What can you do to promote vocations?

The U.S. Catholic Church celebrates National Vocation Awareness Week Nov. 5–11. It sounds like an event the church is putting on for us, but it is really a call to action for members of the church. A vocation is a calling, and we are all called to serve Jesus. But Vocation Awareness Week highlights those special vocations of service for the church: priesthood, diaconate and consecrated life. This week reminds us of the need for holy and dedicated persons to fulfill these vocations.

Can Catholics believe in evolution?

Q: I saw a poll that said 57 percent of evangelical Christians reject the theory of evolution, and it got me wondering: What does the Catholic Church teach about it? Can Catholics believe in evolution?

A: This is a question I look forward to answering! As you may know, my undergraduate studies were in the natural sciences and I have a Bachelor of Science in geology. So I’m excited to discuss evolution from both a theological and a scientific perspective.

November 2017 - St. Andrew

St. Andrew

Jesus’ first apostle followed him to martyrdom

First century
Feast: November 30

According to the Gospels of Matthew and Mark, Jesus saw Andrew and his brother Simon Peter casting their fishing nets in the Sea of Galilee and said to them, “Come after me, and I will make you fishers of men.” John’s Gospel says Andrew was a disciple of John the Baptist who followed Jesus when he heard John call him “the Lamb of God.” After spending the day with Jesus, Andrew told his brother, “We have found the Messiah.” According to tradition, St. Andrew was crucified in Greece on an X-shaped cross, which is now his distinctive symbol and the symbol of Scotland, of which he is the patron. Some of St. Andrew’s remains were brought to Scotland in the fourth century; other parts of his skeleton lie in the crypt of the cathedral in Amalfi, Italy, where they produce a clear, water-like substance called “manna.”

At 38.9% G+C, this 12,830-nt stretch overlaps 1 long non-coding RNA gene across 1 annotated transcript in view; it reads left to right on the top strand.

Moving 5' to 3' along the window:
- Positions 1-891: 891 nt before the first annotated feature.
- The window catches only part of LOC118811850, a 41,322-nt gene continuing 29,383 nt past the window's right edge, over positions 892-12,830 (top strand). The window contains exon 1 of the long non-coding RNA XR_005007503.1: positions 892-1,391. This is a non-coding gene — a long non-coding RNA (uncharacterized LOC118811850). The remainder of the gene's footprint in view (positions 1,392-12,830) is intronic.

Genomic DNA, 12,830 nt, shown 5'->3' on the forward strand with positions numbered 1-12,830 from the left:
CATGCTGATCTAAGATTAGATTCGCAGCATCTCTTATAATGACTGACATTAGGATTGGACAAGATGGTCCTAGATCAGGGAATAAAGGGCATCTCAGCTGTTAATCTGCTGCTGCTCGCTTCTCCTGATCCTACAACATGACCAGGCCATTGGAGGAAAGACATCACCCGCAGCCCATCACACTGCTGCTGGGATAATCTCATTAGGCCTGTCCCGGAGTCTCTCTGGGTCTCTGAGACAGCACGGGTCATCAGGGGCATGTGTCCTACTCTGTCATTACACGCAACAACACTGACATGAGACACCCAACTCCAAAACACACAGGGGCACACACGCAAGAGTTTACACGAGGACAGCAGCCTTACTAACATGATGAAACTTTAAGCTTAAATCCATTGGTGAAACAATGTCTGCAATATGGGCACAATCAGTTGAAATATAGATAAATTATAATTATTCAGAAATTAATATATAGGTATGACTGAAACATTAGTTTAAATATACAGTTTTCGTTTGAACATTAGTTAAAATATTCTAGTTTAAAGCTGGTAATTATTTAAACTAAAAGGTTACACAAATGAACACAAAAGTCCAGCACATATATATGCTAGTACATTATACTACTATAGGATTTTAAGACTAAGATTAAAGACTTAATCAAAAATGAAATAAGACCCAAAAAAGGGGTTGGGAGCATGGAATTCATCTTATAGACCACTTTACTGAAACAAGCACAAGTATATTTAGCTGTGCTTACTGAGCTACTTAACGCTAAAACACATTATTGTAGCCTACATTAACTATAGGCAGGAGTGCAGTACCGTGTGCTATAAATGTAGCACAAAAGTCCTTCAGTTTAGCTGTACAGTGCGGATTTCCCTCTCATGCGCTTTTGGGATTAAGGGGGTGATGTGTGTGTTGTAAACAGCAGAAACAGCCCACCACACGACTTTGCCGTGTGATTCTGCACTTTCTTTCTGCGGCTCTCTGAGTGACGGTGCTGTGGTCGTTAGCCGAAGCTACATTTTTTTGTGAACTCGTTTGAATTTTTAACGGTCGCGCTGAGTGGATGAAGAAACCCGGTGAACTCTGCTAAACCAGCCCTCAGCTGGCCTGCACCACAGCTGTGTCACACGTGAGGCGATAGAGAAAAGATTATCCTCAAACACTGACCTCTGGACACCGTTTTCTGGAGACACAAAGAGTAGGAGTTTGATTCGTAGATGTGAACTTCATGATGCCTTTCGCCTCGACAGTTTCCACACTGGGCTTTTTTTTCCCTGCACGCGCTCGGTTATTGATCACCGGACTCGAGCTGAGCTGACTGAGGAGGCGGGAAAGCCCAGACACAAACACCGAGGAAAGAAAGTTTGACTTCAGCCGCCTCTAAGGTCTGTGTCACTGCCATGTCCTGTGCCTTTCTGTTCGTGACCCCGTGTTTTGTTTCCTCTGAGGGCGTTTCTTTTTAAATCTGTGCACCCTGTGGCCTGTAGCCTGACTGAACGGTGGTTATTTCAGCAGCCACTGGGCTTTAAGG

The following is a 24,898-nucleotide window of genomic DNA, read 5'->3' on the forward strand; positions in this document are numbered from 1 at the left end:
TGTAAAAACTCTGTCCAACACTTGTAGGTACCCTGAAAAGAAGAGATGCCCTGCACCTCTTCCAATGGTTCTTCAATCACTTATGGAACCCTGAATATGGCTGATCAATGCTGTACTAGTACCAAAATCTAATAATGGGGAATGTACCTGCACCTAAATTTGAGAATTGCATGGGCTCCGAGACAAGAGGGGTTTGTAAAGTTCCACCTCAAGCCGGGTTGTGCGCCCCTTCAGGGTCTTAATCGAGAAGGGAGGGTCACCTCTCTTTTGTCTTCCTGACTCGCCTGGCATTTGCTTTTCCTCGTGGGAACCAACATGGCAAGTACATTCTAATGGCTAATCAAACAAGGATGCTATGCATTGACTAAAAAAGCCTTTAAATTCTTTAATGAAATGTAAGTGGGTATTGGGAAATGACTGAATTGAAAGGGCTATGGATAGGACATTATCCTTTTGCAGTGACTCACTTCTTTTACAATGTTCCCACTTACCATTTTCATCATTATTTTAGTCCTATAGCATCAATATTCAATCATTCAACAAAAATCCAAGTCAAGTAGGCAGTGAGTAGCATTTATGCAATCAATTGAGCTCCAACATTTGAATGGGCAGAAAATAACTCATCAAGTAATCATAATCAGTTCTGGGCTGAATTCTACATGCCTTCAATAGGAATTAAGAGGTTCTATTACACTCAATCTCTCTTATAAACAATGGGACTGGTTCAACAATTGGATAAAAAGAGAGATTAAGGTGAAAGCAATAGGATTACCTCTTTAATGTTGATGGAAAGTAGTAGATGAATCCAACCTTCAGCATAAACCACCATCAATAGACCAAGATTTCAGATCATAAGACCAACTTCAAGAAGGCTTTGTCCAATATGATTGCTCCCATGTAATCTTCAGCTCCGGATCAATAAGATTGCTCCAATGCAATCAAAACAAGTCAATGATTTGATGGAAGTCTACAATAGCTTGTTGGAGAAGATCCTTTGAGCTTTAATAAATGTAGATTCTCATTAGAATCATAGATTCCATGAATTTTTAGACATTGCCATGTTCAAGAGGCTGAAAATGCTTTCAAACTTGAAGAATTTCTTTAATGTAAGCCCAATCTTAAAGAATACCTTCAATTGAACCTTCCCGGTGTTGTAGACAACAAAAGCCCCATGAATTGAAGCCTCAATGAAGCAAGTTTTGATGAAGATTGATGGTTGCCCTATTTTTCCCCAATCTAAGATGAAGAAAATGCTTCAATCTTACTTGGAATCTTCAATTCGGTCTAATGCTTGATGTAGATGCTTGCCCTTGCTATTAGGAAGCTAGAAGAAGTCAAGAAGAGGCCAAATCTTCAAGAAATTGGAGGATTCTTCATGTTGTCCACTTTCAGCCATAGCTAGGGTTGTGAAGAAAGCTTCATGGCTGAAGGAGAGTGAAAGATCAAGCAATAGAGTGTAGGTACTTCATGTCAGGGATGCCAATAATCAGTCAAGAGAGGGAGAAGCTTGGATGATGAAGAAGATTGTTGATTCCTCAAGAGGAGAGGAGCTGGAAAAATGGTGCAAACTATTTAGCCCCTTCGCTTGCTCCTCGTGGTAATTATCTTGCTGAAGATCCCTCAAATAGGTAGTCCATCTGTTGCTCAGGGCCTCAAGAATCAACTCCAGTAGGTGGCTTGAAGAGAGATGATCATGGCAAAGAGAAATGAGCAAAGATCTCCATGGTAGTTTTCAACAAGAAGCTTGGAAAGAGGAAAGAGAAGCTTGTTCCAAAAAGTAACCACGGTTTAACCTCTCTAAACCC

-Catholic News Agency

Read the Spanish version of this column.

Northwest Catholic - November 2017

Want to know God's will more deeply? Take a retreat - or a sabbatical!

After 11 years as a priest and six as the vocation director for the Archdiocese of Seattle, I can assure you of one thing: If you want to know God’s will more deeply, spend more time with the Risen Jesus Christ! While ongoing engagement with the sacraments, Scripture, community, catechesis and ministry all fundamentally deepen our relationship with the Lord, spending extra time in a retreat always bears fruit. A retreat helps fill our souls with “rich soil” that can produce fruit “a hundred or sixty or thirtyfold.” (Matthew 13:8)

October 2017 - St. Maria Bertilla Boscardin

St. Maria Bertilla Boscardin

Peasant girl became brave and beloved nurse

Feast: October 20

Anna Francesca Boscardin was born in Brendola, Italy, to a poor peasant family with a violently abusive alcoholic father. She had little education and worked as a servant. Her family nicknamed her “the goose” due to her apparent lack of intelligence. She entered the Sisters of St. Dorothy, Daughters of the Sacred Heart, in 1904, taking the name Bertilla. After working in the convent’s kitchen and laundry for three years, she trained as a nurse. She quickly became a favorite in the children’s ward due to her simple and gentle way. She cared for wounded Italian soldiers during World War I, staying with patients while the area was bombed. She was canonized in 1961 by Pope John XXIII before a crowd that included many of her former patients, and many miracles have been reported at her tomb.

-Catholic News Agency

Read the Spanish version of this column.

Northwest Catholic - October 2017